My feeling after his 2008 call-up and 2009 start was that he had a very good shot of turning into Helton 2.0, which is looking pretty doable.

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  9. “The Superman exists, and he’s Canadian!”

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  10. JTKingdon says:

    When Votto puts up 6, 7, or 8 years of the performance he put on last season, then we can make a Pujols comparison. Until then, Pujols is still the greatest hitter in baseball.

    Where Albert Pujols ranks among notable competition for his career:

    Stat Pujols Threshold Players in MLB History Players in Divisional Era
    BA: .331 .330 1 of 27 1 of 5
    BB: 914 900 1 of 15 1 of 6
    OBP: .426 .425 1 of 10 1 of 4
    Hits: 1,900 1,900 1 of 8 1 of 4
    Runs: 1,186 1,100 1 of 6 only Pujols
    Slug %: .624 .600 1 of 6 only Pujols
    OPS: 1.050 1.050 1 of 5 only Pujols
    RBI: 1,200 1,200 1 of 4 only Pujols
    2B: 426 400 1 of 4 1 of 3
    WAR: 83.8 80 1 of 2 only Pujols
    HR: 408 400 only Pujols only Pujols
    XBH: 849 800 only Pujols only Pujols
    IBB: 236 200 only Pujols only Pujols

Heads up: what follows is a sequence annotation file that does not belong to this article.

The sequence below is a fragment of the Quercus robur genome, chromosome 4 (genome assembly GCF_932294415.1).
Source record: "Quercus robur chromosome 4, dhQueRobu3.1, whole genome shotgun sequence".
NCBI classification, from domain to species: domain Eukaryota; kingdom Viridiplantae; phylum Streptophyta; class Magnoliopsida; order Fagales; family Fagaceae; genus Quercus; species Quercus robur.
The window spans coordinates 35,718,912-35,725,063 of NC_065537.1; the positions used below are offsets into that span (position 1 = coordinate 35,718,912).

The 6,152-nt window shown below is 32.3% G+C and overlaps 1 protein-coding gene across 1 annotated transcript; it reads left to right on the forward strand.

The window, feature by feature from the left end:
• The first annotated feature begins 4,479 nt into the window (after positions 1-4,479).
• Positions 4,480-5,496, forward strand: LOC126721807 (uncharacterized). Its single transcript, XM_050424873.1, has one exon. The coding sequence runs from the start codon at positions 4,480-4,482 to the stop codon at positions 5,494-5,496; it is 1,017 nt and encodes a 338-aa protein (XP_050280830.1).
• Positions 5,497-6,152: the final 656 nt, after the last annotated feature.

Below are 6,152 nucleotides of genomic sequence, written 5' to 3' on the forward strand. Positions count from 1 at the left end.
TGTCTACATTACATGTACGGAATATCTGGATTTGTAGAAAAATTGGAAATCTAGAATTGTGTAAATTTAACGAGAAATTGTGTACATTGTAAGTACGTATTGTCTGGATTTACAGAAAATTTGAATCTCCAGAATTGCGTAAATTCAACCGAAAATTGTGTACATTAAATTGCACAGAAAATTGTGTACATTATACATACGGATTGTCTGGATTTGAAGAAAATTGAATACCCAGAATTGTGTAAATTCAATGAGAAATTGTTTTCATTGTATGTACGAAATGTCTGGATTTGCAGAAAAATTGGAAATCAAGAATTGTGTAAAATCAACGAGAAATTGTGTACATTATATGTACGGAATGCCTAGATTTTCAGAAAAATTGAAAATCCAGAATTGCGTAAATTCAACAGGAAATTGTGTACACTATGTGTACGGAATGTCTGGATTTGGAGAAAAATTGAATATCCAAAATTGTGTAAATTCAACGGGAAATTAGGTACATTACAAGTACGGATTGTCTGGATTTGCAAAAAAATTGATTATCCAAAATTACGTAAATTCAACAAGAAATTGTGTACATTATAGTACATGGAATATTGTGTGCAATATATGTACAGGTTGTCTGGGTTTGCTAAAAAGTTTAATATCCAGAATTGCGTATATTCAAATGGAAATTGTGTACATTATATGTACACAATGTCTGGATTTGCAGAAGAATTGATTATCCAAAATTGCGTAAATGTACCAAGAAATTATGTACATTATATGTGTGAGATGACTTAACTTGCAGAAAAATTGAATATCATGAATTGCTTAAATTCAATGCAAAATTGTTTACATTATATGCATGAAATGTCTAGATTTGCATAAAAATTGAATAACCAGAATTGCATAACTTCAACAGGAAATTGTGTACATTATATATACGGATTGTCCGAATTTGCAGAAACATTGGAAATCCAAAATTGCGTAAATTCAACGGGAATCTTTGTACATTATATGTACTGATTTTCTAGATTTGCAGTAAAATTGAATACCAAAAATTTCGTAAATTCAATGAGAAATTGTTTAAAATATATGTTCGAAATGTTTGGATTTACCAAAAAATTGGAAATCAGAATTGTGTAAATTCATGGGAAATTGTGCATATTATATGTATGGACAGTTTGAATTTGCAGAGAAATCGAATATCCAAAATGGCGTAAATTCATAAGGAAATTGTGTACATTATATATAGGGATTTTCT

When Votto reaches those comparisons in the future, then a Pujols comparison is proper.

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  11. Tom Kephart says:

    Votto, Cabrera, and Pujols really stand out as the three best hitters in the game right now. No manager is going to want to be beaten by any of those three. A batting title is likely to be in Votto’s future, perhaps in 2011.

    Votto was coming up as a prospect at same time basically as fellow 1B prospects Conor Jackson and Casey Kotchman. Jackson and Kotchman were rated far ahead of him as prospects by many despite lacking the power needed at 1B.

    Votto actually displayed monster-level power with a large number of K’s in the low minors, then struggled for a season at Double-A, and basically reworked his swing and approach. By time he posted huge Triple-A season, he had sacrificed some of his natural power to develop into a better hitter. The power has returned at the major league level, while he has retained and even improved upon, his development in terms of controlling the strike zone and using the entire field. Don’t forget, Votto led the Majors in opposite-field HR last season with 17. Any player who hits that many opposite-field HR has a ton of power.

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    • Jimbo says:

      Great point about the opposite field. When you can do that it completely alters the approach a hitter can take to the plate.

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  12. jpg says: